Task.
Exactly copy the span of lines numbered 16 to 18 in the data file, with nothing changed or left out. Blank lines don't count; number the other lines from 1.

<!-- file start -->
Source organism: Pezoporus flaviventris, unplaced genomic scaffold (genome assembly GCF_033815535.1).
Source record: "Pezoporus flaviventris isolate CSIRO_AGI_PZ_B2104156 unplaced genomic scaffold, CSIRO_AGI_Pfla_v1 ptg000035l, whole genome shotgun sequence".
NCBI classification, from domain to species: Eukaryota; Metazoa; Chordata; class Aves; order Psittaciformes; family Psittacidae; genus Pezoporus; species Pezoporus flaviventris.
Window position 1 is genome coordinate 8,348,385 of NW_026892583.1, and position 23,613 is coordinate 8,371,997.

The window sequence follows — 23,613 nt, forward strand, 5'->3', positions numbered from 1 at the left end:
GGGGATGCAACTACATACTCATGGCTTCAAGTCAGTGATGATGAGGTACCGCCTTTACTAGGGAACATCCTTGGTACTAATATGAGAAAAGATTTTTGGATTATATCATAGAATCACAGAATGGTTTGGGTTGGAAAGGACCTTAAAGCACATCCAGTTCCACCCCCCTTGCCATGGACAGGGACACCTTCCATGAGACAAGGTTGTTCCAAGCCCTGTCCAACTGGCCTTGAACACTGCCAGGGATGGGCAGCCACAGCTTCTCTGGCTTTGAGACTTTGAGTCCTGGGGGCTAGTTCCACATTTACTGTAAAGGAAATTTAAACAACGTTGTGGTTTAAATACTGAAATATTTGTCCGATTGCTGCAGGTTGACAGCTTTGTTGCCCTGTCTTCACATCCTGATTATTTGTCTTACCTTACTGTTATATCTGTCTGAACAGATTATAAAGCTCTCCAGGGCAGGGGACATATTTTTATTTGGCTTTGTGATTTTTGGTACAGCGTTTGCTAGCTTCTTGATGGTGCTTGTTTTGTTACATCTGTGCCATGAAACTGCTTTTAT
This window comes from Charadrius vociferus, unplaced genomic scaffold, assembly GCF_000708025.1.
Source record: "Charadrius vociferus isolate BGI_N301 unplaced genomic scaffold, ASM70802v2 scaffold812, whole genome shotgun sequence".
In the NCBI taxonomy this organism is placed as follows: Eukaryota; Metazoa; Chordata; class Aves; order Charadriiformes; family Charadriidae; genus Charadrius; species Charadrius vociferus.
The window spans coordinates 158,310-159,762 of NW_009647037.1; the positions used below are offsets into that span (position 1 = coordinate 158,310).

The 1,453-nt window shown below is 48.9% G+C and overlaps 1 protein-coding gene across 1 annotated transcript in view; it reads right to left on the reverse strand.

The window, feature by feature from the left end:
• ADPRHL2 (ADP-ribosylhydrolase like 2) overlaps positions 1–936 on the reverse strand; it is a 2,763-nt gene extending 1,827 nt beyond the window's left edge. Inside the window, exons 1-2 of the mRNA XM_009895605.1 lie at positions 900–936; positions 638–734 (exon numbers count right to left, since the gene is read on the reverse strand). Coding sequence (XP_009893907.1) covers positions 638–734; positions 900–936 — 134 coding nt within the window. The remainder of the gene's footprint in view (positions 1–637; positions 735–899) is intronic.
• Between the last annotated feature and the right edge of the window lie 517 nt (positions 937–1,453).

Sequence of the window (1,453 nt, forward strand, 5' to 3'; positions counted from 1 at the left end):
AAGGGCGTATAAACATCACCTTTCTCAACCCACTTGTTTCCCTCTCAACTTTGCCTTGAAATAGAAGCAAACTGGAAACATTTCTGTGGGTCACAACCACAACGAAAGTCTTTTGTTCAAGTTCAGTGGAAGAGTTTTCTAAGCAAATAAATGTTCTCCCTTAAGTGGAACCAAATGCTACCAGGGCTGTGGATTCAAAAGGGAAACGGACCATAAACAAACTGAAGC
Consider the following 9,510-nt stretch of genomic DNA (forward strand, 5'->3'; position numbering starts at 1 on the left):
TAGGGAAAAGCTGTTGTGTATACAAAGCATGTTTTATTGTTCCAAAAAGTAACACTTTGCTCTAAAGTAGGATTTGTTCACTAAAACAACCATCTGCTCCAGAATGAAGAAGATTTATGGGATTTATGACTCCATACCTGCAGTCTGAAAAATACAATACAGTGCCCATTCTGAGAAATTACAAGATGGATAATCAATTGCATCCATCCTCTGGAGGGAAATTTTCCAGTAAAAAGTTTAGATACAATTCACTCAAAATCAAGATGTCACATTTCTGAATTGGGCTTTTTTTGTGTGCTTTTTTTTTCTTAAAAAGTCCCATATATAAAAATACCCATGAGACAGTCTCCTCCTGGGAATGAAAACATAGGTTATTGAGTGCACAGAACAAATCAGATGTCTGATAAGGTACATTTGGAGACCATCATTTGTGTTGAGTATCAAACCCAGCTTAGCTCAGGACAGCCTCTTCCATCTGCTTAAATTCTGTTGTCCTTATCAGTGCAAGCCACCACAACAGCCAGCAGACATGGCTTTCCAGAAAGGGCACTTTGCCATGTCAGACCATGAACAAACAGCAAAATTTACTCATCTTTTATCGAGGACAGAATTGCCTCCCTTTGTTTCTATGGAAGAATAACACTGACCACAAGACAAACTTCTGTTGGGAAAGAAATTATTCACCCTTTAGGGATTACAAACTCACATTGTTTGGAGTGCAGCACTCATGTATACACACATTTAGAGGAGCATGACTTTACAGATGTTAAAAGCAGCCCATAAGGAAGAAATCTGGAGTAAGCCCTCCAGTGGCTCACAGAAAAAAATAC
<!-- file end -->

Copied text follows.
AAGGGCGTATAAACATCACCTTTCTCAACCCACTTGTTTCCCTCTCAACTTTGCCTTGAAATAGAAGCAAACTGGAAACATTTCTGTGGGTCACAACCACAACGAAAGTCTTTTGTTCAAGTTCAGTGGAAGAGTTTTCTAAGCAAATAAATGTTCTCCCTTAAGTGGAACCAAATGCTACCAGGGCTGTGGATTCAAAAGGGAAACGGACCATAAACAAACTGAAGC
Consider the following 9,510-nt stretch of genomic DNA (forward strand, 5'->3'; position numbering starts at 1 on the left):
TAGGGAAAAGCTGTTGTGTATACAAAGCATGTTTTATTGTTCCAAAAAGTAACACTTTGCTCTAAAGTAGGATTTGTTCACTAAAACAACCATCTGCTCCAGAATGAAGAAGATTTATGGGATTTATGACTCCATACCTGCAGTCTGAAAAATACAATACAGTGCCCATTCTGAGAAATTACAAGATGGATAATCAATTGCATCCATCCTCTGGAGGGAAATTTTCCAGTAAAAAGTTTAGATACAATTCACTCAAAATCAAGATGTCACATTTCTGAATTGGGCTTTTTTTGTGTGCTTTTTTTTTCTTAAAAAGTCCCATATATAAAAATACCCATGAGACAGTCTCCTCCTGGGAATGAAAACATAGGTTATTGAGTGCACAGAACAAATCAGATGTCTGATAAGGTACATTTGGAGACCATCATTTGTGTTGAGTATCAAACCCAGCTTAGCTCAGGACAGCCTCTTCCATCTGCTTAAATTCTGTTGTCCTTATCAGTGCAAGCCACCACAACAGCCAGCAGACATGGCTTTCCAGAAAGGGCACTTTGCCATGTCAGACCATGAACAAACAGCAAAATTTACTCATCTTTTATCGAGGACAGAATTGCCTCCCTTTGTTTCTATGGAAGAATAACACTGACCACAAGACAAACTTCTGTTGGGAAAGAAATTATTCACCCTTTAGGGATTACAAACTCACATTGTTTGGAGTGCAGCACTCATGTATACACACATTTAGAGGAGCATGACTTTACAGATGTTAAAAGCAGCCCATAAGGAAGAAATCTGGAGTAAGCCCTCCAGTGGCTCACAGAAAAAAATAC